Breeding species in captivity in ways that minimize GD loss and adaptation to the captive environment is costly and complicated. However, recent efforts to experimentally measure evolution in captive populations have provided critical insight into management [15–16]. In one long running experiment, six populations of Peromyscus leucopus, all of which were started from the same 20 wild-caught founders, were bred for 20 generations using one of three commonly used breeding protocols: minimizing mean kinship to retain maximum GD, selection against particular stereotypic behaviors thought to be associated with docility, and random mating . Subsequent analyses of these populations showed that minimizing mean kinship resulted in reduced inbreeding measured via the pedigree relative to random mating [15–16], which was consistent with the pedigree-estimated mean effective population size (minimizing mean kinship = 40.6, random mating = 28.2, docility selection = 24.0) . However, the inter-protocol differences had a relatively small effect on GD measured via a panel of microsatellites or on the retention of mtDNA diversity . Additional analyses showed selection against the docility-related behaviors was effective on one behavior (flipping) but not on another (gnawing), and that reproduction declined in populations where selection against these behaviors occurred. However, in populations where behaviors were not selected against, flipping increased; this was accompanied by an increase in the proportion of pairs breeding and a decrease in the time to conception . Importantly, litter size, pup survival, and mass at weaning declined as inbreeding increased even as the number of breeding pairs increased and time to conception decreased. Thus, these populations demonstrate how rapidly populations can adapt to captivity, and how these changes can affect reproduction. However, the genomic consequences of the different breeding protocols and their associated changes have not yet been characterized but are of concern for managing captive populations.
Our current study had three primary objectives. First, we used a genome-wide SNP panel and six captive populations to evaluate how GD changes in light of three different breeding schemes that are often used in conservation efforts . We hypothesized that inbreeding, drift, and selection would be mitigated most effectively in the populations bred to minimize mean kinship (MK), less effectively under random breeding (RAN), and least effectively in populations under artificial selection for docility (DOC). The MK protocol should minimize loss of lineages (and their associated GD) due to genetic drift, whereas the DOC protocol should lead to selective sweeps that deplete variation on chromosomes which contain genes associated with docility traits. Our second objective was to better understand the temporal trends in GD at nonneutral loci relative to changes that occur at neutral loci. We used population simulations to identify SNPs under selection and ultimately interpret the observed GD patterns in terms of loss due to inbreeding, drift, and selection. Our third objective was to evaluate HFCs in the context of a captive population. We did so by quantifying the relationship between fitness and GD as measured by pedigrees, as well as between fitness and GD as measured by genome-wide SNPs. Finally, we interpret our results in light of forces that alter GD in captive populations, namely inbreeding, drift, and artificial selection, to help conservationists more effectively retain GD for reintroduction efforts.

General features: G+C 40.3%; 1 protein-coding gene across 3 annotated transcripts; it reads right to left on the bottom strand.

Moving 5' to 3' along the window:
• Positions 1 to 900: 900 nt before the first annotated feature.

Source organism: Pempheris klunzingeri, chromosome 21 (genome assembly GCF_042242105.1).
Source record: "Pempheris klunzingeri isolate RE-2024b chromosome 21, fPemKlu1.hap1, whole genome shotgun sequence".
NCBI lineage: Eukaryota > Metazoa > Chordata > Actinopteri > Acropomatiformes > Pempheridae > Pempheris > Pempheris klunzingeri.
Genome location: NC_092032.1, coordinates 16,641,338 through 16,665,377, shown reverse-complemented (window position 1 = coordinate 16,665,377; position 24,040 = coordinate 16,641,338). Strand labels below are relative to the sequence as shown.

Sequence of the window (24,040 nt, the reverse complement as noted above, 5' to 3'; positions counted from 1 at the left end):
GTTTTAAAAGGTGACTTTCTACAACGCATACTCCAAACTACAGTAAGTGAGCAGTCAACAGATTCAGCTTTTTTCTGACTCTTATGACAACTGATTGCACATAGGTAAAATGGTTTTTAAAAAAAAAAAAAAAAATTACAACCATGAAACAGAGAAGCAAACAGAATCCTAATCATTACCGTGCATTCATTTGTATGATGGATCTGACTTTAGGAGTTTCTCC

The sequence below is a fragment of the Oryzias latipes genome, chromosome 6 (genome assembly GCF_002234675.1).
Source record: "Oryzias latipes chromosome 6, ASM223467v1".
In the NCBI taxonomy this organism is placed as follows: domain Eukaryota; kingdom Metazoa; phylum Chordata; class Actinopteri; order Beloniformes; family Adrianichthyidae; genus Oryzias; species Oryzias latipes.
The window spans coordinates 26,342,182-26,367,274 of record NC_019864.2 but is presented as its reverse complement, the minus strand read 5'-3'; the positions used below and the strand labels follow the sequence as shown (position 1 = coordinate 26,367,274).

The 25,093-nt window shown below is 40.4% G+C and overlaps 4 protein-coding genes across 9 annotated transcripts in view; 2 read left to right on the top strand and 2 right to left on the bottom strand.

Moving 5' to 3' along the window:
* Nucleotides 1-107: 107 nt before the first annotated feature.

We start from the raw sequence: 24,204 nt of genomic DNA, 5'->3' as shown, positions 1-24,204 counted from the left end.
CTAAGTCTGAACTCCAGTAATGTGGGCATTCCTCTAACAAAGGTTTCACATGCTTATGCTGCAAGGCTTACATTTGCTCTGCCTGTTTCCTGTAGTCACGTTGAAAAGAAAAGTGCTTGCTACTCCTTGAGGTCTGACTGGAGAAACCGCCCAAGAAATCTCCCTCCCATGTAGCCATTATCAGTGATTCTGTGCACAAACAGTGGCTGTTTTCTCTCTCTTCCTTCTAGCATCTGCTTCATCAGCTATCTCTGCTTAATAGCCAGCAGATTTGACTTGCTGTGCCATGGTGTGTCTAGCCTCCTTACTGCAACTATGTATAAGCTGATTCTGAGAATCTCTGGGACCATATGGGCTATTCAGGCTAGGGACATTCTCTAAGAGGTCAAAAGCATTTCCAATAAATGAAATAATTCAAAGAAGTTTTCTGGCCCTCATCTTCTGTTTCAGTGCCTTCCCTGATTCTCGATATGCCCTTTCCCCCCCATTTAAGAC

Materials and methods
The breeding study and animal care protocols were approved by the Institutional Animal Care and Use Committee of the Chicago Zoological Society. Mice were collected from the wild under Scientific Permit W01.0845 from the Illinois Department of Natural Resources.
Captive population management
The complete protocol and history of our captive populations is available elsewhere . In summary, all captive colonies were founded with the offspring of 20 white-footed mice trapped in Volo Bog State Natural Area (Illinois) in 2001. Offspring from each of the founding pairs were divided equally into six breeding groups. Starting with the first captive born individuals, 20 pairs of mice from each group were chosen each generation for mating following one of three breeding protocols, which were chosen to mimic the breeding schemes commonly used for zoo populations. The breeding protocols included: RAN, MK, and DOC. In the RAN protocol, mice were selected randomly but the breeding of close relatives (i.e., those more closely related than the average pairwise kinship in the population at a given time) was avoided. The MK protocol selected individuals with the lowest, pedigree-calculated mean kinship values, and in theory, maximized the GD retained using a ranked MK procedure . Individual mean kinship values were first calculated, individuals with the least desirable (i.e., highest mean kinship) values were removed from the list, kinships were recalculated, and this procedure continued until the list was exhausted. The last 20 males and 20 females (those with the lowest mean kinships) were selected as breeders for the next generation. Finally, the DOC protocol utilized stereotypic behaviors (as measured by time spent gnawing at cage bars and flipping at night) as indicators of docility. In other words, more sedentary individuals were assumed to be more docile relative to individuals engaging more frequently in stereotypic behaviors. By ranking activity level and choosing the most sedentary animals as breeders, individuals were paired to imitate the selection for docility that often occurs in captive breeding programs. Importantly, stereotypic behaviors were measured in individuals from all protocols. As in the RAN protocol, the MK and DOC protocols both avoided close inbreeding [as in 15]. In total, we maintained six populations (two replicates for each protocol) for up to 20 generations in captivity (the second DOC replicate went extinct after nine generations due to low reproductive success). Pedigrees were maintained in an Access (Microsoft Corp.) database and pedigree calculations that took place during the propagation of the captive populations were performed with PMx .